Police in Los Angeles have released new information regarding the murder of 24-year-old Brianna Kupfer, a Pacific Palisades woman who worked at Croft House furniture store who was stabbed to death last week in an apparently random attack.
The LAPD has identified a suspect — 31-year-old Shawn Laval Smith, who police say should be considered armed and dangerous, Breaking911 reported.
The LAPD notes further:
On Thursday afternoon, January 13, 2022, around 1:50 p.m., Wilshire Patrol officers responded to a radio call of an “Ambulance Assault with a Deadly Weapon” at a business, located at the 300 block of North La Brea Avenue. The officers met with the reporting party, a customer who had entered the store and discovered the victim deceased on the floor.
Detectives have determined the suspect was not known to the victim and was a random walk in to the store. The suspect attacked the victim with a knife and fled the scene through the back door. There is no known motive at this time. The suspect was last seen on video surveillance northbound in the alley to the rear of the crime scene.
Below is security camera video from a 7-Eleven at Beverly and Wilshire boulevards. Police say it was recorded about 30 minutes after the murder.
Interestingly, police have also revealed that Kupfer texted a friend of hers when the alleged killer was inside the furniture store, saying that she had a “bad vibe” about the suspect. But her friend did not see the text right away, Breaking911 reported.
Here is more on the suspect:
“I’m absolutely devastated for her and her family,” Riley Rea, a co-owner of the store, told the Los Angeles Times. “It just seems so disgusting and unexpected. Really there are no words to say how shocked we are to lose such a wonderful person.”
“It is with great sadness that the entire Kupfer family mourns the passing of our beautiful daughter Brianna as a result of this horrific attack,” her family said in the statement. “Brianna, who was born, educated and was building her career here in Los Angeles, was a rising star in this community whose ascent was unnecessarily cut short by the actions of a heartless criminal last Thursday. In many ways she embodied everything that is great about Los Angeles, and the entire city should grieve over this senseless act.”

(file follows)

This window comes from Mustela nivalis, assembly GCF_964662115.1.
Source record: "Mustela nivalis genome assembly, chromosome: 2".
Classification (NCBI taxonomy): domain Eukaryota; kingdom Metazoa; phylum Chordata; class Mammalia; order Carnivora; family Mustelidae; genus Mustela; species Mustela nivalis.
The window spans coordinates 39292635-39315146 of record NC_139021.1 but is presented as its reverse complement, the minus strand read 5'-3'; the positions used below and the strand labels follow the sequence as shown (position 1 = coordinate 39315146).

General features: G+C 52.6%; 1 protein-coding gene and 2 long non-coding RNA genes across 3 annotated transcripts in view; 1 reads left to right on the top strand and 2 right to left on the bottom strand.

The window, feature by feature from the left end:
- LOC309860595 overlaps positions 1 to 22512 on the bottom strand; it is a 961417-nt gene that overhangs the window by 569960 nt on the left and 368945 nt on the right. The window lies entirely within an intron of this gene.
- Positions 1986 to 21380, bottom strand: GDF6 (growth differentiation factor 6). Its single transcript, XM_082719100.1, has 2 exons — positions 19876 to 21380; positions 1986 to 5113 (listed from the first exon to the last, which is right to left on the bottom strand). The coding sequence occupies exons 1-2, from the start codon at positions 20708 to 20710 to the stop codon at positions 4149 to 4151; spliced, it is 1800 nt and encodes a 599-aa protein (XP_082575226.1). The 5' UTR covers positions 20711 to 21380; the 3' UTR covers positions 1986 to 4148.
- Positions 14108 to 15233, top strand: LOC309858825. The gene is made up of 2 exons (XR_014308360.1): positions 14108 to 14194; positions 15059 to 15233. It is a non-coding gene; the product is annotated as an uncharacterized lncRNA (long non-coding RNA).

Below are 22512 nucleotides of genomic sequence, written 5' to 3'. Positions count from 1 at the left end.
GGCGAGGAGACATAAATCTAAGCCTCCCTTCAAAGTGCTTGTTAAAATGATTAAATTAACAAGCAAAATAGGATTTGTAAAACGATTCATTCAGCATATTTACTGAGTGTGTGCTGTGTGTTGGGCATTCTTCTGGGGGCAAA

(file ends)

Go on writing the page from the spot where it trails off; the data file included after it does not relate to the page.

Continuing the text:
(Credit: Brianna Kupfer/Facebook)
Breaking911 notes further:
The suspect is described as a male Black, unknown age, tall, thin, wearing a dark hoody, sunglasses, a white N-95 mask, dark skinny jeans, dark shoes and carrying a dark back pack. Based on evidence discovered by detectives, the suspect is believed to be homeless.
Anyone with information should contact West Bureau Homicide investigators at (213) 382-9470. During non-business hours or on weekends, calls should be directed to 1-877-LAPD-24-7 (877-527-3247). Anyone wishing to remain anonymous should call Crime Stoppers at 800-222-TIPS (800-222-8477). Tipsters may also contact Crime Stoppers by texting to phone number 274637 (C-R-I-M-E-S on most keypads) with a cell phone. All text messages should begin with the letters “LAPD.” Tipsters may also go to LAPDOnline.org, click on “webtips” and follow the prompts.
Sadly, it’s not at all clear how interested L.A. County District Attorney George Gasćon is in solving this crime, as horrific as that sounds, given his track record of reducing charges, seeking lighter sentences, and refusing to prosecute many crimes, all of which have led to dramatic rises in all kinds of criminal activity in his jurisdiction.
Most recently, a top official with rail carrier Union Pacific appealed to Gasćon to step up prosecutions of people who have been breaking into cargo containers and stealing millions of dollars worth of merchandise.
In a letter to Gascón, the rail carrier’s general director of public affairs, Adrian Guerrero, demanded that he help end the “spiraling crisis of organized and opportunistic criminal rail theft,” adding, quite shockingly, that “over 90 containers are compromised per day.”
Criminals are caught and arrested, turned over to local authorities for booking, arraigned before the local courts, charges are reduced to a misdemeanor or petty offense, and the criminal is released after paying a nominal fine.
These individuals are generally caught and released back onto the streets in less than twenty-four hours.
Even with all the arrests made, the no-cash bail policy and extended timeframe for suspects to appear in court is causing re-victimization to UP by these same criminals. In fact, criminals boast to our officers that charges will be pled down to simple trespassing – which bears no serious consequence. Without any judicial deterrence or consequence, it is no surprise that over the past year UP has witnessed the significant increase in criminal rail theft described above.
No wonder L.A. is turning into a dangerous cesspool of crime.